Xin-Hua Feng Lab, Nature Cell Biology: ALK phosphorylates SMAD4 on tyrosine to disable TGF-β tumor suppressor functions

编辑: Date:2019/01/21

On January 21, 2019, Nature Cell Biology published a research article entitled “ALK phosphorylates SMAD4 on tyrosine to disable TGF-β tumor suppressor functions” by Dr. Qianting Zhang and colleagues from the Feng Lab and collaborative laboratories. This study describes a novel mechanism underlying TGF-β resistance in ALK-positive tumors.

Loss of TGF-β tumor suppressive response is a hallmark of human cancers. As a central player in TGF-β signal transduction, SMAD4/DPC4 is frequently mutated or deleted in gastrointestinal and pancreatic cancer. However, such genetic alterations are rare in most cancer types and the underlying mechanisms for TGF-β resistance remain largely unclear.

In the current study, Zhang and colleagues have elucidated a molecular mechanism for TGF-β resistance in ALK-positive tumors. Abnormal activation of ALK occurs in numerous cancers, including lymphoma, lung cancer, neuroblastoma, glioblastoma multiform and inflammatory breast cancer. Zhang and colleagues demonstrate that, in ALK-positive tumors, SMAD4 is highly phosphorylated. Molecular analyses show that ALK directly phosphorylates SMAD4 at Tyr95. Phosphorylated SMAD4 is unable to bind to DNA and fails to elicit TGF-β gene responses and tumor suppressing responses. Chemical or genetic interference of the oncogenic ALK restores TGF-β responses in ALK-positive tumor cells. These findings reveal, for the first time, that SMAD4 is tyrosine-phosphorylated by an oncogenic tyrosine kinase during tumorigenesis. This suggests a novel mechanism by which SMAD4 is inactivated in cancers and provides guidance in targeted therapies in ALK-positive cancers.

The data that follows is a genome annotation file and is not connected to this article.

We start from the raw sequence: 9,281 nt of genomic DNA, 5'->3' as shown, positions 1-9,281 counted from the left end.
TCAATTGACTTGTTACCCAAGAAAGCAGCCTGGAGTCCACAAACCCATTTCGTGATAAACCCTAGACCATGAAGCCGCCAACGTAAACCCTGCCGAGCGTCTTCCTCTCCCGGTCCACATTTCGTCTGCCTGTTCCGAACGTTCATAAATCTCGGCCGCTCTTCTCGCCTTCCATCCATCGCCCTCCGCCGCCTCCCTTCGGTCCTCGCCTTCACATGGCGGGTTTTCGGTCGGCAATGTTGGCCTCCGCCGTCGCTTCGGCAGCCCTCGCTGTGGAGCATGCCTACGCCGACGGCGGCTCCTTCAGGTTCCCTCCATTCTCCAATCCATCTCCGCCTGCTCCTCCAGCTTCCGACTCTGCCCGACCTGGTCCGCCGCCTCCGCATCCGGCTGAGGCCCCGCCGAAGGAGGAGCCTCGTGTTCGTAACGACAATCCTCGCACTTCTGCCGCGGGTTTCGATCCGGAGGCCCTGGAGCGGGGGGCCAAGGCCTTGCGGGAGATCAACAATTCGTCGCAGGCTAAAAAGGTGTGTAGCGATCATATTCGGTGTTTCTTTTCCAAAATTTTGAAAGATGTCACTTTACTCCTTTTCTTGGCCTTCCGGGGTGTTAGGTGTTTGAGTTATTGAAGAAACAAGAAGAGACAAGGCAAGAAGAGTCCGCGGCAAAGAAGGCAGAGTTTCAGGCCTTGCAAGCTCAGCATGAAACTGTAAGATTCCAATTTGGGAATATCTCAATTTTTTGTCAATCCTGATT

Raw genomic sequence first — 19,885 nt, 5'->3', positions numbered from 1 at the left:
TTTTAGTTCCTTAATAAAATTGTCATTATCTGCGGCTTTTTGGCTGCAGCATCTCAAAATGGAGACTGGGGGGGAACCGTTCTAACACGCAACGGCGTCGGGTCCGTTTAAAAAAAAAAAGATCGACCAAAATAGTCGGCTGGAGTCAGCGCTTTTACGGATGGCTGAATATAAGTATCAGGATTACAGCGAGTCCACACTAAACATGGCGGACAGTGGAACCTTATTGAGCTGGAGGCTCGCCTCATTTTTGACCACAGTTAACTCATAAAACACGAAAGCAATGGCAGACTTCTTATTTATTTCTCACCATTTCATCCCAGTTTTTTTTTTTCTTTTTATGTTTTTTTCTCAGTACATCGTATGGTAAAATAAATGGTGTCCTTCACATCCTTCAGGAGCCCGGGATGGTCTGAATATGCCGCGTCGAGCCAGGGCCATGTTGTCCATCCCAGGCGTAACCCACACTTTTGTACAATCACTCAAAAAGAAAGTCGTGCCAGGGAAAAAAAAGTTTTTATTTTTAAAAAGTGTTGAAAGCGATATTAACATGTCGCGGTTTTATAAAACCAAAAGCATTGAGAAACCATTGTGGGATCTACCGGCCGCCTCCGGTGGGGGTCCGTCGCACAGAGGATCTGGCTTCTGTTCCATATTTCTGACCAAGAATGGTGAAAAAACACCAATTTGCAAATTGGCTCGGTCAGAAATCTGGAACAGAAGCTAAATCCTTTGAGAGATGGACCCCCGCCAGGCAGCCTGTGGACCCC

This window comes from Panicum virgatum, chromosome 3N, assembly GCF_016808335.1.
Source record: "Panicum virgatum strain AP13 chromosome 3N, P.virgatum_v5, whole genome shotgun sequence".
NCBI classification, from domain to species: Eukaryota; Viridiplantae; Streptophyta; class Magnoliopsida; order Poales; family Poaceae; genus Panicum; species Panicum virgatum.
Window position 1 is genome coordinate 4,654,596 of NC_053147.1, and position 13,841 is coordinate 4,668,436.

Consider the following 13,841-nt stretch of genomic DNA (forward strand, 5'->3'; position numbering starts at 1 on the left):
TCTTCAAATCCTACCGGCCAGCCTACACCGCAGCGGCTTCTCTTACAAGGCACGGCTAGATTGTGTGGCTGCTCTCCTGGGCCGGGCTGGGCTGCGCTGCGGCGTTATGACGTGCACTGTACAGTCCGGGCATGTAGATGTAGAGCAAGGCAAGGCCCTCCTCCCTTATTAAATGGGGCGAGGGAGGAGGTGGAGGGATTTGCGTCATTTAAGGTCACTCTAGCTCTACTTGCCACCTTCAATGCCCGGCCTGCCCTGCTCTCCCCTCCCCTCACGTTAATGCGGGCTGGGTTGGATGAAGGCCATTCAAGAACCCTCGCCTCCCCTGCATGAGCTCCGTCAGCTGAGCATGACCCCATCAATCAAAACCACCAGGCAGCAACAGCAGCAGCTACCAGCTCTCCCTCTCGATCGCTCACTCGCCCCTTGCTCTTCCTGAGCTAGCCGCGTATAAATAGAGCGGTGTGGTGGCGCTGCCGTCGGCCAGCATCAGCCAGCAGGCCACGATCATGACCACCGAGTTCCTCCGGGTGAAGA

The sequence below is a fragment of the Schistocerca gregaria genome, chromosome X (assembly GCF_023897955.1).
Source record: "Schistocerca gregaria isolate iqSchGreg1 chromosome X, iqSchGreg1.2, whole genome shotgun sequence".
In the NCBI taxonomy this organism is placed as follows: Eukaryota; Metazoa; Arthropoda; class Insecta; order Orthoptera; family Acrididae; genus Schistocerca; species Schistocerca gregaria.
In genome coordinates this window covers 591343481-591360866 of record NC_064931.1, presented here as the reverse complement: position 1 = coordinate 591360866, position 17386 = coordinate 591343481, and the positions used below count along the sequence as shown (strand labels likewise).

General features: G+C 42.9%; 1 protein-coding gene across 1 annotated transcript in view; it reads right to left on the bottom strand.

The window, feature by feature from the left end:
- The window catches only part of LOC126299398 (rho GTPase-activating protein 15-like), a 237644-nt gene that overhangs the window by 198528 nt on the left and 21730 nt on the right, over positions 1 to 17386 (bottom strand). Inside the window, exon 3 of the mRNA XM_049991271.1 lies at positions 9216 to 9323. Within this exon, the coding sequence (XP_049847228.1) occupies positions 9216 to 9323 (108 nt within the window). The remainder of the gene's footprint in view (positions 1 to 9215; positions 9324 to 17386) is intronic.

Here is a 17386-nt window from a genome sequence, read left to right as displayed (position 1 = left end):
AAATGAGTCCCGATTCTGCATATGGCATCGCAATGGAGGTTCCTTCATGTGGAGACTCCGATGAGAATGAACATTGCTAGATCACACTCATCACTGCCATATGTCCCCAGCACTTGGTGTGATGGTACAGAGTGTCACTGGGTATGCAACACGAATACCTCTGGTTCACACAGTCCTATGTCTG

Cartoon: A working model for the role of tyrosine phosphorylation of SMAD4 on TGF-β signaling. Under normal physiological conditions, the SMAD complex transduces TGF-β tumor suppressing signals. In tumors expressing constitutively active ALK (caALK), SMAD4 is phosphorylated on tyrosine. Despite the presence of the SMAD complex, SMAD4 fails to bind to DNA and is unable to induce the expression of genes necessary for tumor suppression.